The pillars of learning experience design

Let’s paint a picture. We’ve all been there. You’re in a stuffy classroom. You have a large text heavy workbook in front of you and your instructor puts the three sentences of death up on the board.  

By the end of this learning experience, you will have: 

  • Understood the organisation’s absence management policy 

  • Know how to utilise the absence management policy 

  • Understand the consequences of not using the absence management policy properly 

By the end of this our learners may be, as our Chief Learning Officer James McLuckie put so eloquently in his recent webinar: “longing for death”

Never fear though. Below we have a summary of techniques you can use to create more engaging and effective learning content, as well as bringing some of your classroom learning online. If you’d like to talk to one of our team about putting any of this into action, please email us – or request a demo here.


Action Mapping  


Action mapping is a 4-step process to help you design effective learning experiences  

  1. Define the outcome. You start off by defining the outcome you want to achieve.  Try to make this as measurable as possible. To take the course example above about absence management, your goal might be to reduce absence across the organisation by 30%.

  2. What must the learner do? Next you want to think about what the learner needs to be able to do. Articulate the impact of absences on the organisation and think about what decisions they may have to make with regards to this. For example – hold a difficult conversation with one of their direct reports about their repeated absences.

  3. Practice activities. Whether online or face to face, design activities or games that will enable the learner to practice what they are supposed to do in real life. Most importantly focus on decision-making. They should be practicing decisions they would be making in the workplace. For example, get them to decide what course of action they would take following multiple scenarios of team absence.

  4. Minimum info. Where possible stop your course from becoming an information dump. What is the minimum amount of information you need to include in your online course to enable your learner to practice their decision making? 


Practice activities  


Let’s take a closer look at Step 3 – Practice Activities. Practice activities can take various forms online. Start by thinking about this 3-step process: Absorb, Do, Connect.  

The Seven deadly sins of learning design


  1. Sloth – Not focusing on performance, when you create with lazy/woolly learning outcomes.Try to focus on what will impact the business.  

  2. Greed – Being trampled by subject matter experts and putting too much content into one course. You don’t want to stuff a module with too much content, or you will lose the valuable information you really need them to understand.  

  3. Pride – Not telling the real story. You must adopt a journalist’s mindset. Ask questions to make sure you’re solving the real problem.

  4. Gluttony – Thinking you can take on the world (with an e-learning course) a digital learning resource can only do so much. How can you support it with blended learning?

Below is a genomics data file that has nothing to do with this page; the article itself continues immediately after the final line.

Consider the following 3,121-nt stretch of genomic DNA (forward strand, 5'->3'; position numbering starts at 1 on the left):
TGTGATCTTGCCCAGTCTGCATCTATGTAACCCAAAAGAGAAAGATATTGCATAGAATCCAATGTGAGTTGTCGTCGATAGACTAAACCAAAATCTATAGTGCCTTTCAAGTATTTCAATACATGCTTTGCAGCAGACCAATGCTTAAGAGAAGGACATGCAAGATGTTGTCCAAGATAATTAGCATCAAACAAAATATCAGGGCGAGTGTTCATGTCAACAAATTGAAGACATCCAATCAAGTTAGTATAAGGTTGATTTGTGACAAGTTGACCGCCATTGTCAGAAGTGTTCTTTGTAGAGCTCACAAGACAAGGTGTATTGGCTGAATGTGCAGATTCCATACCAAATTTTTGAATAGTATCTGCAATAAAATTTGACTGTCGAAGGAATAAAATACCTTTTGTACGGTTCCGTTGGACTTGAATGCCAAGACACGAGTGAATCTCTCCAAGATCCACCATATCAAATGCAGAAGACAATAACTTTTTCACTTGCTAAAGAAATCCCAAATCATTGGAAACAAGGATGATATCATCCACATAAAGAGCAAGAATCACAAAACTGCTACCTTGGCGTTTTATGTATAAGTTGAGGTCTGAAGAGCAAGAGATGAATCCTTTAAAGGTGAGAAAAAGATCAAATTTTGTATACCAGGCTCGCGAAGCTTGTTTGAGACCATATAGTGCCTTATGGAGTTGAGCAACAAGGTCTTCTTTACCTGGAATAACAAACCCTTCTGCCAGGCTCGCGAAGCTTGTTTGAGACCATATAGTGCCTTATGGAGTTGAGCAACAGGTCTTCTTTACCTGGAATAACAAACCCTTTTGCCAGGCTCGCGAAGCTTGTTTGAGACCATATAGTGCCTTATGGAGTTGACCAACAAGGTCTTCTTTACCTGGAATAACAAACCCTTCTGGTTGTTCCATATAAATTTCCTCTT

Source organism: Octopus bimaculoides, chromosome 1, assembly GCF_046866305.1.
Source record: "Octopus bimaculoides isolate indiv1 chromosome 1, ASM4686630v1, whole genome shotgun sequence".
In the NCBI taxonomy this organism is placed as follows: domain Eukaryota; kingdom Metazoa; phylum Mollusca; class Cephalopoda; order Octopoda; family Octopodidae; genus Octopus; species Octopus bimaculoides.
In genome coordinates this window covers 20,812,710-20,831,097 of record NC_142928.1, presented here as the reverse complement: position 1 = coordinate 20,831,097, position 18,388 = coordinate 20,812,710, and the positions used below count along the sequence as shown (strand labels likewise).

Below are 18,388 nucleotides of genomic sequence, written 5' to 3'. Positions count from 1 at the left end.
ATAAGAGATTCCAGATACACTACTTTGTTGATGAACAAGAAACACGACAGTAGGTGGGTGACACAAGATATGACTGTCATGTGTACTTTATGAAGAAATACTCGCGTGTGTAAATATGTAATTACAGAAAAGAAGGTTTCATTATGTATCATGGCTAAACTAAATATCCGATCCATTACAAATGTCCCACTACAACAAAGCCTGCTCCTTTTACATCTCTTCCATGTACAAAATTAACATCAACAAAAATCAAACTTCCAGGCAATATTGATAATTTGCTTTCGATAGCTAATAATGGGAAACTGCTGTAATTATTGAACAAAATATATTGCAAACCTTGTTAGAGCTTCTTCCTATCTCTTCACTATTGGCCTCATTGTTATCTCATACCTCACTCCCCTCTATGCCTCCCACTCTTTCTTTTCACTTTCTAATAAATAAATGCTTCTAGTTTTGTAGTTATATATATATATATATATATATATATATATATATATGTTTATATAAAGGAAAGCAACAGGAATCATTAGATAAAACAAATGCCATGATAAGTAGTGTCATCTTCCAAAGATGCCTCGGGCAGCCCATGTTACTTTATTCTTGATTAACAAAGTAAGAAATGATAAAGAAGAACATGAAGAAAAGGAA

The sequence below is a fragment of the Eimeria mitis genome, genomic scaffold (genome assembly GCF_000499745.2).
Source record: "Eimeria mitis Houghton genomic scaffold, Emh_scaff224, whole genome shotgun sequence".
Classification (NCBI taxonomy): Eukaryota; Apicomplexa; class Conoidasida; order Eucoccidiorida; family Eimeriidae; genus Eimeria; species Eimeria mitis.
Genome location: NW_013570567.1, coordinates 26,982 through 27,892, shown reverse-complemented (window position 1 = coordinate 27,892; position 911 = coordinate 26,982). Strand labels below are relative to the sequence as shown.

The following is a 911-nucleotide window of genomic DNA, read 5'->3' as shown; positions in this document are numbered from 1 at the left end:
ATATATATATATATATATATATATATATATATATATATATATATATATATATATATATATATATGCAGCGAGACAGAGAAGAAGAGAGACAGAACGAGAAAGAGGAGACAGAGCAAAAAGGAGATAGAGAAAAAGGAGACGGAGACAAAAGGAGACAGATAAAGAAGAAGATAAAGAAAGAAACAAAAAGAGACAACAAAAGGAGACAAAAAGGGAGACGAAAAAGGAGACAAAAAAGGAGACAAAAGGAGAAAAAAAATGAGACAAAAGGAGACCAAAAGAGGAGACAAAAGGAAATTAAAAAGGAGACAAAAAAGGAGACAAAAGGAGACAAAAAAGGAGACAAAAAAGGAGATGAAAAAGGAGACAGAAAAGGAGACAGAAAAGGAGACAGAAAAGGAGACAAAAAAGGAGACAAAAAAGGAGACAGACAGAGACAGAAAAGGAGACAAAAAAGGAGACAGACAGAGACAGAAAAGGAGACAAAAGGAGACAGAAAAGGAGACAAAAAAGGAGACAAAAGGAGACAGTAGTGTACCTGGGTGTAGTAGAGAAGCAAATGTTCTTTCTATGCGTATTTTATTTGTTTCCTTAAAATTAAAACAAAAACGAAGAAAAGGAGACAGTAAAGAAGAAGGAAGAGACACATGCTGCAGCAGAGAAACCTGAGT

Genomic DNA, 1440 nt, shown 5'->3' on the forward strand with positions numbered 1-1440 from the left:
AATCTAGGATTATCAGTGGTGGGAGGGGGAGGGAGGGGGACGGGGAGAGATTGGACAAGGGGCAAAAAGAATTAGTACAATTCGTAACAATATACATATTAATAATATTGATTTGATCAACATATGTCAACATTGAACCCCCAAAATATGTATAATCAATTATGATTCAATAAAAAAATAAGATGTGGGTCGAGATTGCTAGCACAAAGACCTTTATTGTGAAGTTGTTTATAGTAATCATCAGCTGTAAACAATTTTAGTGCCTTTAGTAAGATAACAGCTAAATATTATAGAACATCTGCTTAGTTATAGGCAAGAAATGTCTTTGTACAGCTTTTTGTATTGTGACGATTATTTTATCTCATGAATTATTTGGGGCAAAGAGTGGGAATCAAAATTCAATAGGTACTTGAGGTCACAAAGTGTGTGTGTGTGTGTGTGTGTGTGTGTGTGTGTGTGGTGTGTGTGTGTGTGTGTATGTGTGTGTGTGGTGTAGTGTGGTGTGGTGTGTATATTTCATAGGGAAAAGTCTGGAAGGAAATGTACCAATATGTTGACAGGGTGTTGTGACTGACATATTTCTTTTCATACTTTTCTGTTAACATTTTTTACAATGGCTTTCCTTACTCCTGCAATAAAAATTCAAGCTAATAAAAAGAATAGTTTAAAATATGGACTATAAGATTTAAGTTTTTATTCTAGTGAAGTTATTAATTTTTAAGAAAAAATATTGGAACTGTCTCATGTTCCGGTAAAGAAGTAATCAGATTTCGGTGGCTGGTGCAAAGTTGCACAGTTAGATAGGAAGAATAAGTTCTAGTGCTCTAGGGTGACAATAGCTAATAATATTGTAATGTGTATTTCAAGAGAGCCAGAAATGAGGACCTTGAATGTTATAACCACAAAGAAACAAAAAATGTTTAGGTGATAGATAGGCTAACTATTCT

5. Envy – Losing sight of what makes a great learning designer. You must have a problem-solving mentality, the hide of a Rhino, be endlessly curious and have the courage to fail.  Most of all, have fun! 

  6. Wrath – Designing poor assessments – Think formative not just summative assessment – don’t just spoon feed assessment for people (don’t sign post this is where assessment is but have real world examples), don’t put tests for the sake of it.

  7. Lust – Are you the type to be seduced by shiny objects? Don’t be swayed by fads or use the latest technologies just because you can. This can put the learner off or distract from learning outcomes. Remember, sometimes all that is needed is a wee checklist.


Top ten tips for online conversion 


  1. Don’t just convert a PowerPoint 

  1. Think about resources, not just courses – do you need a whole course, or would a shore video do? What about an infographic or even the humble checklist? 

  1. Avoid the curse of ‘Click Next’ – create some interactivity within each slide to avoid learners just trying to click through to the end  

  1. You don’t need to spend a fortune. Find a learning partner that will enable you to upload your own content, communicate with staff and have an online library that won’t break the bank 

  1. Use scenarios – Link back to examples relevant to their jobs and get them to practice their decision making on real life scenarios 

  1. Introduce interactive thinking elements – Don’t make the learning experience too passive, get them to try things out, come up with their own ideas and so on 

  1. Allow learners to explore the content freely. Don’t lockdown learning – allow learners to explore all your content and dip into each bit whenever they want 

  1. Bite-sized – keep sections short and don’t be tempted to put all the information you have into one course. Break up each task or learning outcome into bite sized chunks.  

  1. Mobile – most of today’s learners will be on a mobile. Think about how your content will look on a small screen.  

  1. Put yourself in the learner’s position – has your course or video explained things properly, will someone with no prior knowledge now be equipped to make the right decisions? 


Resources for further study: 

Cathy Moore - Action @ Work

John Curran Designed for Learning

Julie Dirksen - Design for how people Learn 

The Future Of Digital Learning By James Mcluckie